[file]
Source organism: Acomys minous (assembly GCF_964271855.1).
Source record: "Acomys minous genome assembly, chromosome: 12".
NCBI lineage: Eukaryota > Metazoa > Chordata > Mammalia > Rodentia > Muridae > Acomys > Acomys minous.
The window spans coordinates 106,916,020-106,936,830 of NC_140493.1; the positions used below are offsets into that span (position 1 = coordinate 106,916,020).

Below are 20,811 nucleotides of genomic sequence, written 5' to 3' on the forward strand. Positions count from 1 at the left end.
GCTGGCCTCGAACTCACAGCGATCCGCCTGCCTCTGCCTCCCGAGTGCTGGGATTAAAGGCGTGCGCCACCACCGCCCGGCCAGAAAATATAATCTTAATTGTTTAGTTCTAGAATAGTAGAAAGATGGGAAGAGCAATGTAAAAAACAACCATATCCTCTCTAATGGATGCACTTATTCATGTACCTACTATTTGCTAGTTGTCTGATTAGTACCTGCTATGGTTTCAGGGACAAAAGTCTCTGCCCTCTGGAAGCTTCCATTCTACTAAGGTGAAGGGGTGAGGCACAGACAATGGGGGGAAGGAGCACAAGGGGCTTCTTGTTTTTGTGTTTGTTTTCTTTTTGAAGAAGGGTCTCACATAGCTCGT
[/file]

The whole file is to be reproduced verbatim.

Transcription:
Source organism: Acomys minous (assembly GCF_964271855.1).
Source record: "Acomys minous genome assembly, chromosome: 12".
NCBI lineage: Eukaryota > Metazoa > Chordata > Mammalia > Rodentia > Muridae > Acomys > Acomys minous.
The window spans coordinates 106,916,020-106,936,830 of NC_140493.1; the positions used below are offsets into that span (position 1 = coordinate 106,916,020).

Below are 20,811 nucleotides of genomic sequence, written 5' to 3' on the forward strand. Positions count from 1 at the left end.
GCTGGCCTCGAACTCACAGCGATCCGCCTGCCTCTGCCTCCCGAGTGCTGGGATTAAAGGCGTGCGCCACCACCGCCCGGCCAGAAAATATAATCTTAATTGTTTAGTTCTAGAATAGTAGAAAGATGGGAAGAGCAATGTAAAAAACAACCATATCCTCTCTAATGGATGCACTTATTCATGTACCTACTATTTGCTAGTTGTCTGATTAGTACCTGCTATGGTTTCAGGGACAAAAGTCTCTGCCCTCTGGAAGCTTCCATTCTACTAAGGTGAAGGGGTGAGGCACAGACAATGGGGGGAAGGAGCACAAGGGGCTTCTTGTTTTTGTGTTTGTTTTCTTTTTGAAGAAGGGTCTCACATAGCTCGT